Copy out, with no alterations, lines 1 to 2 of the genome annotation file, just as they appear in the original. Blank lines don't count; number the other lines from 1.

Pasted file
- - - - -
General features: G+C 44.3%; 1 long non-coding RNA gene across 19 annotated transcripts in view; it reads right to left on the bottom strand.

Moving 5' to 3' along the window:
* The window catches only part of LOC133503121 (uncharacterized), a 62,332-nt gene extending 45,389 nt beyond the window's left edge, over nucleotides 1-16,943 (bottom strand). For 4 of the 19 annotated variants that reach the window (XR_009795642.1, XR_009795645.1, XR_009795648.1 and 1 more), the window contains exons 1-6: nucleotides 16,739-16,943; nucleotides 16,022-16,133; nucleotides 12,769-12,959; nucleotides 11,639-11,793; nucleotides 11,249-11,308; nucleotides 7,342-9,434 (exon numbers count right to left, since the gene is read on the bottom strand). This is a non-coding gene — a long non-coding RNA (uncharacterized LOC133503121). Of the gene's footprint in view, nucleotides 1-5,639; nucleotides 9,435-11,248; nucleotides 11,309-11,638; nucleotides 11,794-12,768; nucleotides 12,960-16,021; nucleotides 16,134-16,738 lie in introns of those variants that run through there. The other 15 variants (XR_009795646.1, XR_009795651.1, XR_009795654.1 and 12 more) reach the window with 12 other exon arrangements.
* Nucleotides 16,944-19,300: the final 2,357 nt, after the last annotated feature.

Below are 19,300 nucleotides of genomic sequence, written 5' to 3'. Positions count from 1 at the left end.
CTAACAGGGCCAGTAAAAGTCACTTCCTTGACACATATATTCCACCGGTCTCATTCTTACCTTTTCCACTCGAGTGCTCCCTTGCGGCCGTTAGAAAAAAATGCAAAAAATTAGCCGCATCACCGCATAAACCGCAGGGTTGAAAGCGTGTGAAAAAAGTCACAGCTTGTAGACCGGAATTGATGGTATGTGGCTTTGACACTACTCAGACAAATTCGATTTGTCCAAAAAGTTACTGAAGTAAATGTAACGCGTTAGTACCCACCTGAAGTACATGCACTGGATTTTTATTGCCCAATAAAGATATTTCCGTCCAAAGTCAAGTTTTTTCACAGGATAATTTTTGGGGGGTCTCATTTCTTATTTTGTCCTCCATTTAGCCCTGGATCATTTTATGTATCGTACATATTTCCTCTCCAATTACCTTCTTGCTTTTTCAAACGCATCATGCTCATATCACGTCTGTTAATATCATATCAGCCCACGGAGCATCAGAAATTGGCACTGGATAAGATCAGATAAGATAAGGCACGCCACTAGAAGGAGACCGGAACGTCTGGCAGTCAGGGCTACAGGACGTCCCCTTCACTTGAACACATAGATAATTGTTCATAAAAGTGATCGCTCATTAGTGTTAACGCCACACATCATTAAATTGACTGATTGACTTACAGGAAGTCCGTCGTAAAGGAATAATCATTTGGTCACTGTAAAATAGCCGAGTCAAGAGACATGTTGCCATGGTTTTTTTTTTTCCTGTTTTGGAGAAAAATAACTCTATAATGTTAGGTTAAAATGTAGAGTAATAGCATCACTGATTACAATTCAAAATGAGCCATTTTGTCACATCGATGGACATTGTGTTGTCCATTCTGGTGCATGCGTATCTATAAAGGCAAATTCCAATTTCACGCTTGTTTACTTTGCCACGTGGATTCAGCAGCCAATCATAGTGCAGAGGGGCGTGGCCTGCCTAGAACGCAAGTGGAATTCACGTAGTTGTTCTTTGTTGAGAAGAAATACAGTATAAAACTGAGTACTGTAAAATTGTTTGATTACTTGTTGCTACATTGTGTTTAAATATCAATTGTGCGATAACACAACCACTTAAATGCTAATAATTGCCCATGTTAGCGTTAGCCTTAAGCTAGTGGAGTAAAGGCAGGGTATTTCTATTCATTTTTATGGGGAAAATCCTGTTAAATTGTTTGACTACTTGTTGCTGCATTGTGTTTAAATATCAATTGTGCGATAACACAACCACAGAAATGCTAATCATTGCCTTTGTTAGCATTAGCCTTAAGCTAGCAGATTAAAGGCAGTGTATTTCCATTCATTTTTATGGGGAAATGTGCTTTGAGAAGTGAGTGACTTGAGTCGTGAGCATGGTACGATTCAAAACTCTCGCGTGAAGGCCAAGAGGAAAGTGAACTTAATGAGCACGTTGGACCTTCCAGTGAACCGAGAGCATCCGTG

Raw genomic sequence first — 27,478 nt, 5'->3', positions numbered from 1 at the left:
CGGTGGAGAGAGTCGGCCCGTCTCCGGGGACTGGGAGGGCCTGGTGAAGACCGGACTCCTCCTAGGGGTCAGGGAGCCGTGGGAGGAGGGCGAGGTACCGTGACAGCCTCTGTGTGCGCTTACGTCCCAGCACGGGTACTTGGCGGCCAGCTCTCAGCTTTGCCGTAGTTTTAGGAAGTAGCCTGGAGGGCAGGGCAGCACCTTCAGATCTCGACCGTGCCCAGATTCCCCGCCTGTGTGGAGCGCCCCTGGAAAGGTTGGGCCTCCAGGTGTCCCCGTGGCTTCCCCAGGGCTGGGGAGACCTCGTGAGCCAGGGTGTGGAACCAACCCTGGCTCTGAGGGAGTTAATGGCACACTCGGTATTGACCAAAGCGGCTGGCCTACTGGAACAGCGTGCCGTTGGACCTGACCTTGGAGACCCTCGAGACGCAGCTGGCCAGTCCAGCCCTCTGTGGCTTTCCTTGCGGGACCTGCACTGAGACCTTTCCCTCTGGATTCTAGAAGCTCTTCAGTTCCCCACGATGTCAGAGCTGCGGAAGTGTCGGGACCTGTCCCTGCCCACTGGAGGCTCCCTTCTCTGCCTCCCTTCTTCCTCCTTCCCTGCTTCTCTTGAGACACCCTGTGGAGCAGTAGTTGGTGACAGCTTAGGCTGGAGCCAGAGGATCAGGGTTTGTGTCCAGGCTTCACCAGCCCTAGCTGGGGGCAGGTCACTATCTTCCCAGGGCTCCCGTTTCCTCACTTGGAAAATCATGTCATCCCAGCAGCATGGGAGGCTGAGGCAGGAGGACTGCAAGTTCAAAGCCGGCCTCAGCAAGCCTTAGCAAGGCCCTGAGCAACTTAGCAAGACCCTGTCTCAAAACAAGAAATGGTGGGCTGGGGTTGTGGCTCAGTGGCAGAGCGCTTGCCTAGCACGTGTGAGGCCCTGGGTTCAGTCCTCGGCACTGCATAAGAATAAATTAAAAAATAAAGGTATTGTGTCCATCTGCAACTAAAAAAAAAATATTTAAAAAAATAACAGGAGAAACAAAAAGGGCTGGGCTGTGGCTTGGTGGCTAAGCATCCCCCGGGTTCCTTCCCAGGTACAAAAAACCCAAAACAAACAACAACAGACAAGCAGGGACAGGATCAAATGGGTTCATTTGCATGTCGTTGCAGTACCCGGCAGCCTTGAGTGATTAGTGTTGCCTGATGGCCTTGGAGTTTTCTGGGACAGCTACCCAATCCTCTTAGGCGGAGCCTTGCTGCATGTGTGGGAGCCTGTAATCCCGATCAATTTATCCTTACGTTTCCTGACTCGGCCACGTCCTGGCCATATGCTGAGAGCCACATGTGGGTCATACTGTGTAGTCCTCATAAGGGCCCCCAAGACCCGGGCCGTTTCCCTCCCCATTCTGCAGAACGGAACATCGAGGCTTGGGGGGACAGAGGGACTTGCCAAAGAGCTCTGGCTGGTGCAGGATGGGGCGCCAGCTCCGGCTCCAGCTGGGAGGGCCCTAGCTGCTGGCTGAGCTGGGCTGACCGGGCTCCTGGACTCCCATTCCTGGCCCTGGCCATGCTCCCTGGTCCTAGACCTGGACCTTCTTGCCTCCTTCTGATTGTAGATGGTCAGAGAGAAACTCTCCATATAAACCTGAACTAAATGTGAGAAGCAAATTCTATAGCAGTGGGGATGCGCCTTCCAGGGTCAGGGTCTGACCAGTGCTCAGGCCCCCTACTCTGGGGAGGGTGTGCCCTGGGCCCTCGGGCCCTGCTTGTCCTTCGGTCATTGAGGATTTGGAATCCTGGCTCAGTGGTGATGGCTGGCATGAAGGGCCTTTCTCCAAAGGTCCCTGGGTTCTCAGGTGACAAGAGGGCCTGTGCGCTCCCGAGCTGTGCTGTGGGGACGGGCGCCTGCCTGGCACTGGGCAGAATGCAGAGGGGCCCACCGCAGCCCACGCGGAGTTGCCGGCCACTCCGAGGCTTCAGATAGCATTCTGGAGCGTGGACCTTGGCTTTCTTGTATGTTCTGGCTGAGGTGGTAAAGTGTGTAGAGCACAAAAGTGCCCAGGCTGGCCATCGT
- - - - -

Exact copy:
General features: G+C 44.3%; 1 long non-coding RNA gene across 19 annotated transcripts in view; it reads right to left on the bottom strand.

Moving 5' to 3' along the window: